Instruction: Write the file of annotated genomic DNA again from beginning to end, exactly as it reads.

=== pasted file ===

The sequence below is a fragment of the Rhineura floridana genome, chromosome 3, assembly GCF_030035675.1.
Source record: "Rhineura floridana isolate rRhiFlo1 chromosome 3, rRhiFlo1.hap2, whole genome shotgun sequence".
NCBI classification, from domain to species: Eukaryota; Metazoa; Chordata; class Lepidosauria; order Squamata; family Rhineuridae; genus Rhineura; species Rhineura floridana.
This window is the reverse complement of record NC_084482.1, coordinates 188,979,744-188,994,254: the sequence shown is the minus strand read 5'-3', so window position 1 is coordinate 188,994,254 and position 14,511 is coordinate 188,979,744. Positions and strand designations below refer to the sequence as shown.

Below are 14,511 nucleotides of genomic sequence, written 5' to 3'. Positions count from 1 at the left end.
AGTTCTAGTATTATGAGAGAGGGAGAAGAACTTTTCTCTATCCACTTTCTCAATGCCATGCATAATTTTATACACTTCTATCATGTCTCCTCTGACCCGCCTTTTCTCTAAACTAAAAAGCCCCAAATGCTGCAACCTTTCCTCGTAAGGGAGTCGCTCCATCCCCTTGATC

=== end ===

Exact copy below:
The sequence below is a fragment of the Rhineura floridana genome, chromosome 3, assembly GCF_030035675.1.
Source record: "Rhineura floridana isolate rRhiFlo1 chromosome 3, rRhiFlo1.hap2, whole genome shotgun sequence".
NCBI classification, from domain to species: Eukaryota; Metazoa; Chordata; class Lepidosauria; order Squamata; family Rhineuridae; genus Rhineura; species Rhineura floridana.
This window is the reverse complement of record NC_084482.1, coordinates 188,979,744-188,994,254: the sequence shown is the minus strand read 5'-3', so window position 1 is coordinate 188,994,254 and position 14,511 is coordinate 188,979,744. Positions and strand designations below refer to the sequence as shown.

Below are 14,511 nucleotides of genomic sequence, written 5' to 3'. Positions count from 1 at the left end.
AGTTCTAGTATTATGAGAGAGGGAGAAGAACTTTTCTCTATCCACTTTCTCAATGCCATGCATAATTTTATACACTTCTATCATGTCTCCTCTGACCCGCCTTTTCTCTAAACTAAAAAGCCCCAAATGCTGCAACCTTTCCTCGTAAGGGAGTCGCTCCATCCCCTTGATC